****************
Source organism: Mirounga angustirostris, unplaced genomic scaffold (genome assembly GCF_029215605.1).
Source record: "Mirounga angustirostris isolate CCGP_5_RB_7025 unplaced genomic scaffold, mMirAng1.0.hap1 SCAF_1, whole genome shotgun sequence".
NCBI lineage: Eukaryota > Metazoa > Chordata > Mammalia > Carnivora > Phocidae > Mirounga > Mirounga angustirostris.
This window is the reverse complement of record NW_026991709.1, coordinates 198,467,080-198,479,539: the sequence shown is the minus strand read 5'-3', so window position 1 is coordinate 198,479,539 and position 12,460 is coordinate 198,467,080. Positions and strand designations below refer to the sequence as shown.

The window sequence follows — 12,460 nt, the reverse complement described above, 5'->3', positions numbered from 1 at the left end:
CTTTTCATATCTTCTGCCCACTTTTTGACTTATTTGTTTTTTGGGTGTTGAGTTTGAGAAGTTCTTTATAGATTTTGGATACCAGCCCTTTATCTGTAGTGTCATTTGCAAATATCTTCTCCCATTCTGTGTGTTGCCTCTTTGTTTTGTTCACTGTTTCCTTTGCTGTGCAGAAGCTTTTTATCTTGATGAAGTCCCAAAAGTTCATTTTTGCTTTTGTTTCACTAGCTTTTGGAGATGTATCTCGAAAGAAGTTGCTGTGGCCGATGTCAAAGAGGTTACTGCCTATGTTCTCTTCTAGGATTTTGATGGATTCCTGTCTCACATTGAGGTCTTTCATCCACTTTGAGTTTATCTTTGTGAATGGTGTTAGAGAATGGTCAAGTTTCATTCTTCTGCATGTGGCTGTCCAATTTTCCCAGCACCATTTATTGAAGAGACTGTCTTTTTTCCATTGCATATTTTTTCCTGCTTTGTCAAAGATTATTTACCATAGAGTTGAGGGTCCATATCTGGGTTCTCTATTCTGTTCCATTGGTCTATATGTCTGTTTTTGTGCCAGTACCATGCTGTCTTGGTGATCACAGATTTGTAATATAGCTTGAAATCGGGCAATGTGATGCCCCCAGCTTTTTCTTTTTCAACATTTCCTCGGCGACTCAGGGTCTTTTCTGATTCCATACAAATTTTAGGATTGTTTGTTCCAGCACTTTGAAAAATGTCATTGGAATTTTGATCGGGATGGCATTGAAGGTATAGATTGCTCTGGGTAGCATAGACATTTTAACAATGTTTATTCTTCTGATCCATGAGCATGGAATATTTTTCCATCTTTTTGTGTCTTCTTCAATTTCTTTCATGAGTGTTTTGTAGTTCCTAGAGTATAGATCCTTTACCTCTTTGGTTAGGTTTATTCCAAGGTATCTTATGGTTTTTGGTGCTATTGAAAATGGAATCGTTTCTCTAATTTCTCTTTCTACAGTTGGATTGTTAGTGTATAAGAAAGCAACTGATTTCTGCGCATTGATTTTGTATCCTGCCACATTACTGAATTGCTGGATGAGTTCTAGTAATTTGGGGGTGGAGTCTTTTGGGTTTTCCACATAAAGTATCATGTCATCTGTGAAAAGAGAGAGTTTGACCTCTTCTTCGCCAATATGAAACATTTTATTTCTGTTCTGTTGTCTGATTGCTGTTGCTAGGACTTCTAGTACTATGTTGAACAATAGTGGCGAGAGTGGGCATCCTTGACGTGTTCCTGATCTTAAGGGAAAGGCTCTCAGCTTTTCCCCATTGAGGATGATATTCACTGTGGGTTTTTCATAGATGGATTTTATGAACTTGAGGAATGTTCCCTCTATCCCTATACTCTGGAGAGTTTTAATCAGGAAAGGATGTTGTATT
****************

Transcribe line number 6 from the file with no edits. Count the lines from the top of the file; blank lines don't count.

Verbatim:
CTTTTCATATCTTCTGCCCACTTTTTGACTTATTTGTTTTTTGGGTGTTGAGTTTGAGAAGTTCTTTATAGATTTTGGATACCAGCCCTTTATCTGTAGTGTCATTTGCAAATATCTTCTCCCATTCTGTGTGTTGCCTCTTTGTTTTGTTCACTGTTTCCTTTGCTGTGCAGAAGCTTTTTATCTTGATGAAGTCCCAAAAGTTCATTTTTGCTTTTGTTTCACTAGCTTTTGGAGATGTATCTCGAAAGAAGTTGCTGTGGCCGATGTCAAAGAGGTTACTGCCTATGTTCTCTTCTAGGATTTTGATGGATTCCTGTCTCACATTGAGGTCTTTCATCCACTTTGAGTTTATCTTTGTGAATGGTGTTAGAGAATGGTCAAGTTTCATTCTTCTGCATGTGGCTGTCCAATTTTCCCAGCACCATTTATTGAAGAGACTGTCTTTTTTCCATTGCATATTTTTTCCTGCTTTGTCAAAGATTATTTACCATAGAGTTGAGGGTCCATATCTGGGTTCTCTATTCTGTTCCATTGGTCTATATGTCTGTTTTTGTGCCAGTACCATGCTGTCTTGGTGATCACAGATTTGTAATATAGCTTGAAATCGGGCAATGTGATGCCCCCAGCTTTTTCTTTTTCAACATTTCCTCGGCGACTCAGGGTCTTTTCTGATTCCATACAAATTTTAGGATTGTTTGTTCCAGCACTTTGAAAAATGTCATTGGAATTTTGATCGGGATGGCATTGAAGGTATAGATTGCTCTGGGTAGCATAGACATTTTAACAATGTTTATTCTTCTGATCCATGAGCATGGAATATTTTTCCATCTTTTTGTGTCTTCTTCAATTTCTTTCATGAGTGTTTTGTAGTTCCTAGAGTATAGATCCTTTACCTCTTTGGTTAGGTTTATTCCAAGGTATCTTATGGTTTTTGGTGCTATTGAAAATGGAATCGTTTCTCTAATTTCTCTTTCTACAGTTGGATTGTTAGTGTATAAGAAAGCAACTGATTTCTGCGCATTGATTTTGTATCCTGCCACATTACTGAATTGCTGGATGAGTTCTAGTAATTTGGGGGTGGAGTCTTTTGGGTTTTCCACATAAAGTATCATGTCATCTGTGAAAAGAGAGAGTTTGACCTCTTCTTCGCCAATATGAAACATTTTATTTCTGTTCTGTTGTCTGATTGCTGTTGCTAGGACTTCTAGTACTATGTTGAACAATAGTGGCGAGAGTGGGCATCCTTGACGTGTTCCTGATCTTAAGGGAAAGGCTCTCAGCTTTTCCCCATTGAGGATGATATTCACTGTGGGTTTTTCATAGATGGATTTTATGAACTTGAGGAATGTTCCCTCTATCCCTATACTCTGGAGAGTTTTAATCAGGAAAGGATGTTGTATT